Grammatical pattern: VERB + somebody/something + INFINITIVE

example: I WANT her to see a doctor.
  She ASKED him to pass the salt.
    VERB smby/smth INFINITIVE  

In the sentence “She asked him to pass the salt,”  the word “she” refers to the person doing the asking, and the word “him” refers to the person who will pass the salt (or will probably pass it). This type of pattern is similar to the pattern [VERB + INFINITIVE], but in this type of sentence, it is not the same person who does the first thing as does the second thing.  This is an important and common pattern in English.


List of verbs that  follow the pattern  [VERB + somebody/something + INFINITIVE]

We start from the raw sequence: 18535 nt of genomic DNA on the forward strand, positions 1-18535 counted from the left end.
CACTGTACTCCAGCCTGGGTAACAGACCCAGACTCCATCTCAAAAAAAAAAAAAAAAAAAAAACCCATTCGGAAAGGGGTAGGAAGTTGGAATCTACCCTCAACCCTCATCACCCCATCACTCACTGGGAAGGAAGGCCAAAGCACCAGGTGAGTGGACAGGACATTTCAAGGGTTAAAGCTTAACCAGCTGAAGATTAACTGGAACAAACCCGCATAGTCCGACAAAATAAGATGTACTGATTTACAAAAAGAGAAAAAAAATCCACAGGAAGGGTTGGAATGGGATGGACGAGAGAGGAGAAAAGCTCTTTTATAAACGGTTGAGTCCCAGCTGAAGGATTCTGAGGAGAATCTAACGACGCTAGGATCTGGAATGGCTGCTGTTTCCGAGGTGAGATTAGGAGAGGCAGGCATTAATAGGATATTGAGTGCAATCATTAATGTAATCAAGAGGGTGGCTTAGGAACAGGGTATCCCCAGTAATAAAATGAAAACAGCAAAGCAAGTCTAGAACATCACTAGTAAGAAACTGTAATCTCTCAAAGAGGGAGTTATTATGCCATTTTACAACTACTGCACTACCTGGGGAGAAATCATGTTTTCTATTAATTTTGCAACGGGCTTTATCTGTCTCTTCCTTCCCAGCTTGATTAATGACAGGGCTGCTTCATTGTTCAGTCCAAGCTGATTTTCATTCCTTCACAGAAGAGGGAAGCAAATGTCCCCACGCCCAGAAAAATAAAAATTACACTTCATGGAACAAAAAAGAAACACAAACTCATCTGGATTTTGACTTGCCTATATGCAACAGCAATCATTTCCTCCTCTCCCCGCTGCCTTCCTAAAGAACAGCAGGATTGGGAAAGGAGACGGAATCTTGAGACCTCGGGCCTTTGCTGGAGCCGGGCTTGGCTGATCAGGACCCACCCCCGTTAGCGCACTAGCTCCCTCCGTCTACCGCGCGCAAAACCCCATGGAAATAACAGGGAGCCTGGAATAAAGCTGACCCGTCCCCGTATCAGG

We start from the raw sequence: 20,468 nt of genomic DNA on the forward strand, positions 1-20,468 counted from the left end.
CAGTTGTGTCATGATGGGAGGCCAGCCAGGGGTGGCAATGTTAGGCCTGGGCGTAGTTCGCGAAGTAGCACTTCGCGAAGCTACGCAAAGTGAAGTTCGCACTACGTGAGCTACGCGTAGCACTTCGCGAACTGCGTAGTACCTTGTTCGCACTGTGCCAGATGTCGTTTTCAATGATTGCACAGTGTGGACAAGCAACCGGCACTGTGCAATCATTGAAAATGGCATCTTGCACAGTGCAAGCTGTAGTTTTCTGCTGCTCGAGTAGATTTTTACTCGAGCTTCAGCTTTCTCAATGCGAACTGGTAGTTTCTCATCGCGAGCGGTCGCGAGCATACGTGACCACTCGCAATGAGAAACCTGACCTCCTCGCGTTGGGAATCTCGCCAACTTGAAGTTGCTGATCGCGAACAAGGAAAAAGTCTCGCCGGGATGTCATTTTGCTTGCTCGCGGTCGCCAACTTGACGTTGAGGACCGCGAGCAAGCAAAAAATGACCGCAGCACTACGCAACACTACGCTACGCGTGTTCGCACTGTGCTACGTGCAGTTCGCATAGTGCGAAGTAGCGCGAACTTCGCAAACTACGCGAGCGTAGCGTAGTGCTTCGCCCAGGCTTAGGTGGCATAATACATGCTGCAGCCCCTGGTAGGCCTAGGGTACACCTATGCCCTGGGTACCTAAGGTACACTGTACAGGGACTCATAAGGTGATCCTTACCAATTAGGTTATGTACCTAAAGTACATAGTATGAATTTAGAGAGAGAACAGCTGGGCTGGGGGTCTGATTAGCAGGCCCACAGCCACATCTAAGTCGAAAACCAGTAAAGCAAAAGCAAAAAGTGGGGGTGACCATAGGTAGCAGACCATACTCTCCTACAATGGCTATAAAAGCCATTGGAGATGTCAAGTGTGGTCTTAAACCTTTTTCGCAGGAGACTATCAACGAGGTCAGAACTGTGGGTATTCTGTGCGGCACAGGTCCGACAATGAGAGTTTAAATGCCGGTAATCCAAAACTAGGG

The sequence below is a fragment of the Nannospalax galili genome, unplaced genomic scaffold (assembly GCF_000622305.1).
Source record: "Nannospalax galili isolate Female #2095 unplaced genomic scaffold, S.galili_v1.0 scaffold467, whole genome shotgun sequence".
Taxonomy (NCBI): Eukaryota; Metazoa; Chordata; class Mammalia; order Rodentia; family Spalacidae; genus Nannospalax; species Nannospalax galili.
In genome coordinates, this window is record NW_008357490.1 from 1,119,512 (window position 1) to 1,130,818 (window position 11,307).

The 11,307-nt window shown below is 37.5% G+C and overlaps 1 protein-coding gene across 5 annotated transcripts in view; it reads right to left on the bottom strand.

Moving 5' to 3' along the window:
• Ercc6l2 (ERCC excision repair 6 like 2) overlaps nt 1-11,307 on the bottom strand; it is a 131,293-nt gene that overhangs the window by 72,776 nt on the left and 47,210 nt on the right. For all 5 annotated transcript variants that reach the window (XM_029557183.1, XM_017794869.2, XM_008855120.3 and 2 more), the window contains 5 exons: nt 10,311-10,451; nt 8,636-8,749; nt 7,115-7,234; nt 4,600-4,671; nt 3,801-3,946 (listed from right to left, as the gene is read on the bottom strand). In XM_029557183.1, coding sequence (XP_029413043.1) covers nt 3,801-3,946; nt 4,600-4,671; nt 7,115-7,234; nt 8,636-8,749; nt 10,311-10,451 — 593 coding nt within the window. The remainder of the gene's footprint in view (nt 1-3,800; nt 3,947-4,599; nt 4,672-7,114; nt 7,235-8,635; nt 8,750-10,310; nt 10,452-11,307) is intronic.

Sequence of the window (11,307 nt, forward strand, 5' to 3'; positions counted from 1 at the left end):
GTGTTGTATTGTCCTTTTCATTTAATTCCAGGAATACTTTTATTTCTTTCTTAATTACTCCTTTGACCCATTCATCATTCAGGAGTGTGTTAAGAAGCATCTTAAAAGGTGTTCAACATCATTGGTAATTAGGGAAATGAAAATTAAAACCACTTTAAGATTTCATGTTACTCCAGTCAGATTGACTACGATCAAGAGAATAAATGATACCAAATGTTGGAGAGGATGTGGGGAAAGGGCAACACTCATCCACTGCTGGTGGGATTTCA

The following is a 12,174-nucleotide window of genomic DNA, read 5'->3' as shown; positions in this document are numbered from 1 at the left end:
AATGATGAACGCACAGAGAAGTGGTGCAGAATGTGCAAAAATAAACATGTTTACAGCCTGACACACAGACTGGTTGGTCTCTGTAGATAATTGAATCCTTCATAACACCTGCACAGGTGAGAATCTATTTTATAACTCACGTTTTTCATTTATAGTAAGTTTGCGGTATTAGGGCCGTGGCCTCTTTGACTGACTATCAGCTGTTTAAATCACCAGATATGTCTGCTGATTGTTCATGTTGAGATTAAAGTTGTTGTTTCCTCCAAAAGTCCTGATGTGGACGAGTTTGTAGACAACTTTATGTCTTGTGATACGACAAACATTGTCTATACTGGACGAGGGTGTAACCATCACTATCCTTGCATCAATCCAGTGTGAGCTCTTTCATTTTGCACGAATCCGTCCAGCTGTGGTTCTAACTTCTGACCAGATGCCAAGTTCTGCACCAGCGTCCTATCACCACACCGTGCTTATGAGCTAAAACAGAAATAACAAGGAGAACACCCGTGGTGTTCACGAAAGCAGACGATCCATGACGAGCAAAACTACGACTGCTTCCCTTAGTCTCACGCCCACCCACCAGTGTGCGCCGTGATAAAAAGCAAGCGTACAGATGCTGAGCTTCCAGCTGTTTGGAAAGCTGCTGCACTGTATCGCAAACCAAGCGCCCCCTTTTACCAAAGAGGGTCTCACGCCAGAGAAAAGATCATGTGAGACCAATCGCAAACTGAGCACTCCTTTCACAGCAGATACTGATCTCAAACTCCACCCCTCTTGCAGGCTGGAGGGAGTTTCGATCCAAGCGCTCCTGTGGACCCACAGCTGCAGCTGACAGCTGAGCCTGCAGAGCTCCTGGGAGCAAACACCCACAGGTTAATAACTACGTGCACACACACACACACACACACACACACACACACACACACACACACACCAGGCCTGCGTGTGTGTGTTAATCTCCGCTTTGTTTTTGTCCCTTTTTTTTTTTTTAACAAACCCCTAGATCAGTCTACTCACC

acknowledge, adjure, admonish, advise, allow, appoint, ask, authorize, bear, beckon, beg, bid, bug, bring, build, call, cause, challenge, command, compel, convince, dare, determine, direct, dispose, enable, encourage, expect, find, forbid, force, gesture, get, hate, have, help, hire, hound, incline, implore, instruct, intend, invite, lead, leave, let, like, love, mean, motion, motivate, need, know, oblige, order, pay, permit, persuade, pester, prefer, prepare, press, promise, remind, require, send, signal, subpoena, summon, teach, tell, tempt, train, trouble, urge, want, warn, wish, would like


Additional examples of the pattern [VERB + somebody/something + INFINITIVE]

Everyone acknowledges her to be an expert on this subject.

They want us to call when we arrive.

He told us to put the boxes down over there.

You led me to believe it was all true.

Her coach is preparing her to compete in the state championship.

I need you to stay here while I take him to the hospital.

The teacher reminded the students to bring in their permission forms for the field trip.




All grammatical patterns